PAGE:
Diary of Charles Francis Adams, volume 8

Monday 13th. CFA Monday 13th. CFA
Monday 13th.

Fine day. Morning to Hingham. Afternoon at home. Evening, at Govr. Everett’s.

Last year when my Wife and I went to Washington, taking Louisa with us, and leaving John at home, I promised him a trip in a Steamboat somewhere. This promise it has not been convenient to perform until now when I took him with me to Hingham and back in the General Lincoln. The day was fine although rather windy and I enjoyed his first emotions at so remarkable a sight.

We got home to dinner and I felt so much fatigued as to be very glad to sit quiet in my study and read Mr. Quin’s Pamphlet, History of the Bank of England.1 There is much information to be gained from it although somewhat long and dry.


Evening at Governor Everett’s. The family and on the whole rather a pleasant party. Home tired.


Perhaps, Michael Joseph Quin, The Trade of Banking in England, London, 1833.

Tuesday 14th. CFA Tuesday 14th. CFA
Tuesday 14th.

Heavy showers all day. Time much as usual. Evening at home.

I had intended to go to Quincy today but the weather made it impossible. At the Office I was engaged in Accounts as usual and in reading the last number of the North American Review. Not much in it of interest. The difficulty with that periodical seems to be that it does not discuss things any body cares about knowing. Continued Mr. Quin in the Afternoon.

I received today a letter from Mr. Hunt informing me of a delay in his proposed publication and also of his desire that my name might be published in connexion with my article.1 I have no objection and no desire. Evening quiet at home.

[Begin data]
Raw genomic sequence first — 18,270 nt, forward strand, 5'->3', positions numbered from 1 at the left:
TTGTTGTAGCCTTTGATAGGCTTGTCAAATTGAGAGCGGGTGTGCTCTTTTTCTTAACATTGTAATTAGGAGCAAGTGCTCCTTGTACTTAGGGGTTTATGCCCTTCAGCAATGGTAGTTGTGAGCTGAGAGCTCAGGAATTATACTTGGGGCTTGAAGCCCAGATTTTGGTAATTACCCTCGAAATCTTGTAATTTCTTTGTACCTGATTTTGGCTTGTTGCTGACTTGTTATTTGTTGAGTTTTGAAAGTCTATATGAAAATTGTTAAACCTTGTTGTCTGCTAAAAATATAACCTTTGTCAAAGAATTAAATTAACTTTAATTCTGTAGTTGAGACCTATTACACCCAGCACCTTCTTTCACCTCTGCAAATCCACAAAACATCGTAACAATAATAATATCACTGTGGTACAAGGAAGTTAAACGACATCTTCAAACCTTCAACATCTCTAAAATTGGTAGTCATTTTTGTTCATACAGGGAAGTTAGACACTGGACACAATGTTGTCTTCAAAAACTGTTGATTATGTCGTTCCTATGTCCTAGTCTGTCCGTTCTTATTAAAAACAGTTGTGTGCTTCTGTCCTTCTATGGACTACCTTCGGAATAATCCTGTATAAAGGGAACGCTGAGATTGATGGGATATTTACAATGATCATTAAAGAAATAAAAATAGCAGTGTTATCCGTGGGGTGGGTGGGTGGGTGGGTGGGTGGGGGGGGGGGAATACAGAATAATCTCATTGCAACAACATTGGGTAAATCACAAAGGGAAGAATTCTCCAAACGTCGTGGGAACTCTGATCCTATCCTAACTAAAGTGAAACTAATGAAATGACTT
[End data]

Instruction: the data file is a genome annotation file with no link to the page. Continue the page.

Letter missing.

Wednesday 15th. CFA Wednesday 15th. CFA
Wednesday 15th.

Lovely day. Morning to Quincy. Afternoon at home.

I went to Quincy this morning taking with me my boy John whom I proposed to leave with Catherine one of our women who has gone out to open the house. The morning was lovely and the rain of yesterday has had the effect of starting all the vegetation in a surprising manner. For the first time I perceived that my place was really making some advances in appearance. I am now and then encouraged that all my labour will not be positively thrown away. I worked upon the ground in various ways putting in more plants which I have had supplied me in great abundance. Indeed my greatest difficulty is that I have not room enough for them.

Home to dinner. Afternoon, finished Mr. Quin and read Mr. Raguet’s papers of the Examiner, published in Philadelphia during the panic.1 They conflict strongly with my theory. Evening at home. Wrote a little about Mr. Tucker.


Condy Raguet, effective advocate of free trade and authority on currency matters, was the publisher of a series of periodicals in Philadelphia from 1829 to 1839 that included The Examiner and Journal of Political Economy (1833–1835) and Financial Register of the United States (1837 – 1838). His The Principles of Free Trade, Illustrated in a Series of Short and Familiar Essays, Phila., 1835, was a selection from his editorial articles that had appeared in The Examiner ( DAB ).